message. Moreover, the capabilities defined through the CAP object message that MUST be supplied through IANA.
will be defined in other RFCs and their values will be assigned
through IANA.
7. References 7. References
[INTDIFF], Bernet, Y., Yavatkar, R., Ford, P., Baker, F., Zhang, L., [INTDIFF], Bernet, Y., Yavatkar, R., Ford, P., Baker, F., Zhang, L.,
Speer, M., Braden, R., Davie, B., Wroclawski, J., "Integrated Services Speer, M., Braden, R., Davie, B., Wroclawski, J., "Integrated
Operation over Diffserv Networks", RFC 2998, November 2000 Services Operation over Diffserv Networks", RFC 2998, November 2000
draft-ietf-issll-rsvp-cap-02.txt February, 2001 draft-ietf-issll-rsvp-cap-03.txt May, 2001
[RSVP] Braden, R. ed., "Resource ReSerVation Protocol (RSVP) - [RSVP] Braden, R. ed., "Resource ReSerVation Protocol (RSVP) -
Functional Specification.", IETF RFC 2205, Sep. 1997. Functional Specification.", IETF RFC 2205, Sep. 1997.
[RFC-2119] S. Bradner, "keywords for use in RFCs to Indicate Requirement [RFC-2119] S. Bradner, "keywords for use in RFCs to Indicate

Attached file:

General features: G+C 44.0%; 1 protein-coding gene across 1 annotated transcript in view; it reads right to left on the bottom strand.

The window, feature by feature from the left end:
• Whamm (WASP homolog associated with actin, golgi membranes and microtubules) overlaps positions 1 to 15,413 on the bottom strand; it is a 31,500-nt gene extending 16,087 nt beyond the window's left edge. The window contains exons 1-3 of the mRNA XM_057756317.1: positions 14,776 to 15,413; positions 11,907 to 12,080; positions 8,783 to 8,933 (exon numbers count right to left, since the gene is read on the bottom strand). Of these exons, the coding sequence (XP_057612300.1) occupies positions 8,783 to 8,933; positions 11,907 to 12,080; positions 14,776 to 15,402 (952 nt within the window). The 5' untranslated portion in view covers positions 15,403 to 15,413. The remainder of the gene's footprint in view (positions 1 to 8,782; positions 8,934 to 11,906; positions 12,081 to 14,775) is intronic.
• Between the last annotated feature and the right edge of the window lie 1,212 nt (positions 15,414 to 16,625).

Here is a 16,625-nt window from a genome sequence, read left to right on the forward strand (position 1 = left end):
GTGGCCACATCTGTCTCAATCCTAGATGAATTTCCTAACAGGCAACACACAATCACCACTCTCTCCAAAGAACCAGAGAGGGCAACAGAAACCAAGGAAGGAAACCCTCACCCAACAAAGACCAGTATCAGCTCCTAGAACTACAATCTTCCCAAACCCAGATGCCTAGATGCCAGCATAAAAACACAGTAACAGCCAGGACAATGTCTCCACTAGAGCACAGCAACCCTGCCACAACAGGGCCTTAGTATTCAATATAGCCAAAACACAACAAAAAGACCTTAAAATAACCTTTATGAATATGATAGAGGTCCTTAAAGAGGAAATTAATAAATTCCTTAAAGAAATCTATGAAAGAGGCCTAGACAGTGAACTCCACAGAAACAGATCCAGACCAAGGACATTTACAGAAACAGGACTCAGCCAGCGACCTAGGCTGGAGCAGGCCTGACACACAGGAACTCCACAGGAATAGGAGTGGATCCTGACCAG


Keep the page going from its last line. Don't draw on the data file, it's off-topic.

Levels", RFC 2119 (BCP), IETF, March 1997. Requirement Levels", RFC 2119 (BCP), IETF, March 1997.
[DCLASS] Bernet, Y., "Format of the RSVP DCLASS Object", RFC 2996,
November 2000.
8. Acknowledgments 8. Acknowledgments
Thanks to Yoram Bernet and other ISSLL WG members for providing useful Thanks to Yoram Bernet and other ISSLL WG members for providing
comments to make this one happen. Special thanks to Bill Gage for useful input to make this one happen. Special thanks to Bill Gage for
reviewing this draft reviewing the draft
9. Author's Address 9. Author's Address
Syed, Hamid Syed, Hamid
Nortel Networks Nortel Networks
100 - Constellation Crescent, 100 - Constellation Crescent,
Nepean, ON K2G 6J8 Nepean, ON K2G 6J8
Phone: (613) 763-6553 Phone: (613) 763-6553
Email: hmsyed@nortelnetworks.com Email: hmsyed@nortelnetworks.com